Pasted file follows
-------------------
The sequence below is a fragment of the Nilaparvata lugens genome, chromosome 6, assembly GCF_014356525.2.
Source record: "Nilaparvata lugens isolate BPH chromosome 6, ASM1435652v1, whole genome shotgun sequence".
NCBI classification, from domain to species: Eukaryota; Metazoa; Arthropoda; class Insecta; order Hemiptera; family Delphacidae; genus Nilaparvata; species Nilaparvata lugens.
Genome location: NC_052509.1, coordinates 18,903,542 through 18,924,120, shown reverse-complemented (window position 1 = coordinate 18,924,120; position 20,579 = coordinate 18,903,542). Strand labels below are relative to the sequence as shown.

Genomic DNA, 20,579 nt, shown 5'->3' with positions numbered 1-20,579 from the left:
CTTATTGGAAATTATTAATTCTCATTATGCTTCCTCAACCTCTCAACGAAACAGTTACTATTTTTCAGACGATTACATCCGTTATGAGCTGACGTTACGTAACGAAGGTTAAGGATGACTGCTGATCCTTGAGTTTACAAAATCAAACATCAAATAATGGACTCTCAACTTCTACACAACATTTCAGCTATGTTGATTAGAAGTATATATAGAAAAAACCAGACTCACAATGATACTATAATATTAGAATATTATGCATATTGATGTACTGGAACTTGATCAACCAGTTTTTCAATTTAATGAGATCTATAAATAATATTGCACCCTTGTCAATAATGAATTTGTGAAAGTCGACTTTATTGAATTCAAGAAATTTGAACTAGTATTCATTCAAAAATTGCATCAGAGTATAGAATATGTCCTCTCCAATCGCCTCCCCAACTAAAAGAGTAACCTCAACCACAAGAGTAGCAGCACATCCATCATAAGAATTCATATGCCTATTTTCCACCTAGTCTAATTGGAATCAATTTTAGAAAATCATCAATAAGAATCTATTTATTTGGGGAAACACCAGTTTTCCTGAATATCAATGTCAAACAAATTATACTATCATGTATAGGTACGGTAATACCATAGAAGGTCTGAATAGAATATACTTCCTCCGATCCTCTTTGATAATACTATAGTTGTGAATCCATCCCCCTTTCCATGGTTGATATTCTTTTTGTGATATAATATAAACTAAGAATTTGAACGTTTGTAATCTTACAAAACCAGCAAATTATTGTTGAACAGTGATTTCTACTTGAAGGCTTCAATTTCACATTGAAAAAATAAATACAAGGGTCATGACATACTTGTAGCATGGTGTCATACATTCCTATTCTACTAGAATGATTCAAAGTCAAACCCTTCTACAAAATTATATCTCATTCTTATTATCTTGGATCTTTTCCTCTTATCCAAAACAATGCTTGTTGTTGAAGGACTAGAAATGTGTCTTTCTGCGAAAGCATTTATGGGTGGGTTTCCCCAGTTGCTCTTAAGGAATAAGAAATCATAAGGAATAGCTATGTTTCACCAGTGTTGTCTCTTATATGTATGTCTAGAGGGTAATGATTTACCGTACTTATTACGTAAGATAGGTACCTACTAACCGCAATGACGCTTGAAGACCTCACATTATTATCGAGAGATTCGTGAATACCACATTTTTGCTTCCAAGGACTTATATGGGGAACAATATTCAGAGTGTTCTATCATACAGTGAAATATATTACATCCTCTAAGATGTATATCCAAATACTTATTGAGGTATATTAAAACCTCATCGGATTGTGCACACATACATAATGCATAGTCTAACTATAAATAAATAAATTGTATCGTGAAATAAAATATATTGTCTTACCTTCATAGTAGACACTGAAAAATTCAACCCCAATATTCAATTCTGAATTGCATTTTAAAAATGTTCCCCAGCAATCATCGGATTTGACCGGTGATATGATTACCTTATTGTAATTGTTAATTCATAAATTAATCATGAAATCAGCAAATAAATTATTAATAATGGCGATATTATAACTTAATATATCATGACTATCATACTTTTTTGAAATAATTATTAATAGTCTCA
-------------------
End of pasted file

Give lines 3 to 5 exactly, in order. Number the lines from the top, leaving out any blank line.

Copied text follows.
NCBI classification, from domain to species: Eukaryota; Metazoa; Arthropoda; class Insecta; order Hemiptera; family Delphacidae; genus Nilaparvata; species Nilaparvata lugens.
Genome location: NC_052509.1, coordinates 18,903,542 through 18,924,120, shown reverse-complemented (window position 1 = coordinate 18,924,120; position 20,579 = coordinate 18,903,542). Strand labels below are relative to the sequence as shown.

Genomic DNA, 20,579 nt, shown 5'->3' with positions numbered 1-20,579 from the left: